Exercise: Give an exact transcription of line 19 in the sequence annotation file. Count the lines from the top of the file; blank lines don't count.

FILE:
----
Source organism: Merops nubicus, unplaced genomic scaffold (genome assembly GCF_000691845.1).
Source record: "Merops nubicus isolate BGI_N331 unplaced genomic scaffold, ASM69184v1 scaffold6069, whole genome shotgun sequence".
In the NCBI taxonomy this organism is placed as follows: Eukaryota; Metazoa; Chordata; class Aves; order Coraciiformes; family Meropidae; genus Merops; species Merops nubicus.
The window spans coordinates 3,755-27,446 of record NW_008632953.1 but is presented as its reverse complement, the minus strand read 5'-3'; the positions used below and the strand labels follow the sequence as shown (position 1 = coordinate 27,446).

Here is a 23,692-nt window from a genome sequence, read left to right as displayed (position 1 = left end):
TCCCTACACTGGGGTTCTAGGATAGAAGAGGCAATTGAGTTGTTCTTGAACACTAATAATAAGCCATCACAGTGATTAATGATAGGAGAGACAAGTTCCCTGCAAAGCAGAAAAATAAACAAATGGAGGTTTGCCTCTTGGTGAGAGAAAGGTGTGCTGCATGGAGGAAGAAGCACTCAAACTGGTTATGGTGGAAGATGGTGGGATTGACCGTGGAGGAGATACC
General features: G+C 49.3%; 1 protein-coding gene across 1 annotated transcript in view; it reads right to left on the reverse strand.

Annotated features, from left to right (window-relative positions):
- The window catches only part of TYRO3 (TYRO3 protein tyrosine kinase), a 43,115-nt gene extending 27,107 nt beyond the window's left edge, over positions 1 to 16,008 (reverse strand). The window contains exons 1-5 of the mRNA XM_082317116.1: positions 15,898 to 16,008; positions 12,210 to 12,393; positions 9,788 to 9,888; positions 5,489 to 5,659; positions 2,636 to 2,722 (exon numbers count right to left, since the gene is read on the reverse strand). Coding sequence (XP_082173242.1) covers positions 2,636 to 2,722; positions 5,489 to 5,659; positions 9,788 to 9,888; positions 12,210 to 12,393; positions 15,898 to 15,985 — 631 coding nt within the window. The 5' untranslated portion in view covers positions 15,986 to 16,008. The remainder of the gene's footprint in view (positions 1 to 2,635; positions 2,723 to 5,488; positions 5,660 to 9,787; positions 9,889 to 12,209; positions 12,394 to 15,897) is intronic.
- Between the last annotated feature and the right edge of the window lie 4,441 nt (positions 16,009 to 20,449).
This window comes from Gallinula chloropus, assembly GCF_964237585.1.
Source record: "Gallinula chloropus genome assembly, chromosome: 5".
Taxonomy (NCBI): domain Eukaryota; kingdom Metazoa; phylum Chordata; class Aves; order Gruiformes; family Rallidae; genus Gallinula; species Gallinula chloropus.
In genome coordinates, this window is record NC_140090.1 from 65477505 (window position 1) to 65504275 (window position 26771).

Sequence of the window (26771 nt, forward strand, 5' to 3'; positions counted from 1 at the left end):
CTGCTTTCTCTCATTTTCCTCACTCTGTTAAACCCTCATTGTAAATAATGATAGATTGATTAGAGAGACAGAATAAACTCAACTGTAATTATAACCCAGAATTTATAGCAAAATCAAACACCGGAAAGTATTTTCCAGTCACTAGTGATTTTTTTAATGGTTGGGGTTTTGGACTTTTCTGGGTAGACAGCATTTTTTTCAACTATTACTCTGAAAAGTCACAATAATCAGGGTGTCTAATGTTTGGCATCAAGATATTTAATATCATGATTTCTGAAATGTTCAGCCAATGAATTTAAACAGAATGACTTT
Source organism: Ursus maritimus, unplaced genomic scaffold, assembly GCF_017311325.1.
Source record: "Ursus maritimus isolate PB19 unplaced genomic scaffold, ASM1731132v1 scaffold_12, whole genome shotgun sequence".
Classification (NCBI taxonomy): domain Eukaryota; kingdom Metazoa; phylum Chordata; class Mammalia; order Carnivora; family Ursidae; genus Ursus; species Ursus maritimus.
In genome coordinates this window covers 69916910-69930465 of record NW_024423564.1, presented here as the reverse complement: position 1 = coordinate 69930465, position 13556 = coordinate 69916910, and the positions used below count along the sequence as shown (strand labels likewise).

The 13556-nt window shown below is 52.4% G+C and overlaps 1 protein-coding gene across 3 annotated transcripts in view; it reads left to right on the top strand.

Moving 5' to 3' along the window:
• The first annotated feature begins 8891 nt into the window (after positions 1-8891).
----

Classification (NCBI taxonomy): domain Eukaryota; kingdom Metazoa; phylum Chordata; class Mammalia; order Carnivora; family Ursidae; genus Ursus; species Ursus maritimus.